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Found a baby bird

Do they really need your help ?

Before approaching or touching the bird and stressing it in any way, take the time to observe to see if it can care for itself or if the birds parent are tending to it.

Many times people spot a baby bird, they fail to see that the parents are nearby ready and willing to feed and protect their offspring. It may take a several hours or longer for parent birds to return to their baby so patience is essential.

Before picking it up Identify what bird you are dealing with.

If you are unsure exactly what species it is take a photo and ask advice from a veterinarian, rehabilitator or post the photo on a facebook birdwatching site 

Figure out whether the bird is a nestling or a fledgling:

A nestling: doesn't have any feathers and is normally covered in fluffy down.

A fledgling:  has most of its feathers already, they are able to walk, hop and flap, and they may attempt short flights, but are still being cared for by its parents.

Below are signs the bird is in need of help

if the baby bird has bloody wounds, wet feathers, problems with walking, drooping wings, or feathers that are extremely ruffled

or the bird is lying on his or her side or back or scooting along the ground on his or her belly

If the bird’s body or head tilting to one side

If there blood around the baby birds nostrils

If he or she cold to the touch and/or noticeably shivering

If the bird is out in the wide open, nowhere near trees or bushes

or there are other animals such as dogs or cats hanging around the baby bird.

Please remove it from the area and place in a small box or container filled with tissues,a tea towel or something similar and either take directly to your local veterinarian or contact Wildcare Helpline or one of our experienced Rehabilitators.

If there are no obvious injuries

Then the chances are it either doesn't live in a nest or has simply fallen from its nest and needs to be returned.

In summer baby birds fall out of nest when learning to fly they can remain several weeks practicing on the ground and are very clever at hiding from predators.

NOT ALL BIRDS ARE BORN IN A NEST!



Some birds simply nest on the ground

The first step is to figure out whether the bird is a nestling or a fledgling:

A nestling: does not have any feathers or covered in fluffy down it may have the start of feathers appearing to grow.

Eyes may be closed and normally it is not standing.

A fledgling:  has most of its feathers already, they are able to walk, hop and flap, and they may attempt short flights, but are still being cared for by its parents.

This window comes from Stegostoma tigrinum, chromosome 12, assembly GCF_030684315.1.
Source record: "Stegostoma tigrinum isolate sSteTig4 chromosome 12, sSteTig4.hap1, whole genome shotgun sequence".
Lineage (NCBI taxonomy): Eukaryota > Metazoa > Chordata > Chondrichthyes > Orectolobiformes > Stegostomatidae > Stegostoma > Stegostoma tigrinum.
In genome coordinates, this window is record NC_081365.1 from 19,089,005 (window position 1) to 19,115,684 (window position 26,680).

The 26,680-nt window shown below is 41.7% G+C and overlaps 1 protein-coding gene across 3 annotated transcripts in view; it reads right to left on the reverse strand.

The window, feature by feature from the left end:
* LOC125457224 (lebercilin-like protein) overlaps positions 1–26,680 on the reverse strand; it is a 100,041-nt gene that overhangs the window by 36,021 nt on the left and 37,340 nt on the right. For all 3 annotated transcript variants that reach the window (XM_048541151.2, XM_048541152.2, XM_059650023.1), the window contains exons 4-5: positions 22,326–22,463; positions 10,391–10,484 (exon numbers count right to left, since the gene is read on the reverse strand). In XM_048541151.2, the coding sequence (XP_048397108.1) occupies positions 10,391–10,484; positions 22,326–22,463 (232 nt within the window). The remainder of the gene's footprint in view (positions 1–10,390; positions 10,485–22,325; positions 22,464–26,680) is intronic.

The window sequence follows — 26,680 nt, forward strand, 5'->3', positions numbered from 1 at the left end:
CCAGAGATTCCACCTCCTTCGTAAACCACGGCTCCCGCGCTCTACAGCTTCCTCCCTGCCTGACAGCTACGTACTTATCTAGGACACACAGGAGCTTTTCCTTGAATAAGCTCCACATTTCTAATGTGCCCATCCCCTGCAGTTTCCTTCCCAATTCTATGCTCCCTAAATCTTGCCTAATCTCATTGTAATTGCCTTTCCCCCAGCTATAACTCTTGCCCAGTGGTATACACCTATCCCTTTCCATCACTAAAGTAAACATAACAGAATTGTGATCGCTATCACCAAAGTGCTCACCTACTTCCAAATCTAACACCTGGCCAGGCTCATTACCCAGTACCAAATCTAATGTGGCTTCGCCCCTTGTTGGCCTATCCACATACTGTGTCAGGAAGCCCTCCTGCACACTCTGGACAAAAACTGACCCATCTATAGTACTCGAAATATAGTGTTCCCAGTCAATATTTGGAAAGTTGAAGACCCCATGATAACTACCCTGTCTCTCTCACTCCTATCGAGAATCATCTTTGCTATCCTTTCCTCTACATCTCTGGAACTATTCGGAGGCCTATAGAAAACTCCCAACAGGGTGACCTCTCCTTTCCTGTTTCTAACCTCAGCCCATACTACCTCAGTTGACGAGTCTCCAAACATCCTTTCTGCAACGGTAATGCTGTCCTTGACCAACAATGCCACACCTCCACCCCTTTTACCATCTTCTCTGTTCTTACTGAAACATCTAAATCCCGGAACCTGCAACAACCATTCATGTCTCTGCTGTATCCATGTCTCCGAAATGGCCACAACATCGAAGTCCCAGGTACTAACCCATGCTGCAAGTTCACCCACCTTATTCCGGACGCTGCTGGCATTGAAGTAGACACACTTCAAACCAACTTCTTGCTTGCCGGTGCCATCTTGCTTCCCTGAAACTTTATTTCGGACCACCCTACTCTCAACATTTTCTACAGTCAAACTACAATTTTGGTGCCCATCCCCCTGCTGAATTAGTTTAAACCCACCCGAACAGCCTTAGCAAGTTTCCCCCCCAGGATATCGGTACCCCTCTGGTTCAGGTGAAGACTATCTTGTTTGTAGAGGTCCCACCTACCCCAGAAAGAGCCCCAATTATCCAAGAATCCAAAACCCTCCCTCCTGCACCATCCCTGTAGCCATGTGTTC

Its a Nestling what now


So the bird is naked (none or few feathers), look in immediate area for its nest you can safely do so pop the chick back in the nest.

If you can't find a nest make a temporary one by using a basket, ice-cream container, small bucket or similar and half fill it with leaves and small twigs .

If the nest is on the ground put that in the container and hang it in the tree or attach it in the fork of the tree.

Birds have a poor sense of smell so the chick will not be rejected by its parents if you pick it up.

Observe for signs of parents this may take an hour or more as they may be afraid and wondering where the nest is or where the babies have gone, if the chic is making noise thats a good thing as mum or dad will come down to investigate and hopefully feed their young.

If they do feed then you know the chick will be ok so leave it in the tree. 

If after several hours the parent birds are nowhere to be found bring the baby bird inside place in a small cardboard box keep it covered and place in a quite area of your home.

Do not keep opening the box as this will stress the bird.

Call or take it to your nearest veterinarian or  simply call the Wildcare helpline or a licensed rehabilitator. and they will put you in contact with someone who can help.


Its a fledgling what now?

If the baby is feathered and able to walk and flap its wings but may be in immediate danger (on a road or near a predator), move it to a higher branch or a bush as close as possible to where you first found it.

Confine cats and dogs. 

Withdraw to a good distance stand or sit very still and simply watch the bird, if you have binoculars use them.

Allow the parents, if they are present, to attend to their baby. 

Resist the temptation to carry out a friendly abduction. 

A baby bird’s best chance for survival is always with its own parents.

 If you are sure the parent birds are nowhere to be found, it’s time to step in and help.

Place the fledgling in a container filled with tissues, tea towel or old clothes then put in a cardboard box and place in a quiet area, Please do not offer food or water.

Take it to your nearest veterinarian or  simply call the Wildcare helpline or a licensed rehabilitator. and they will put you in contact with someone who can help.

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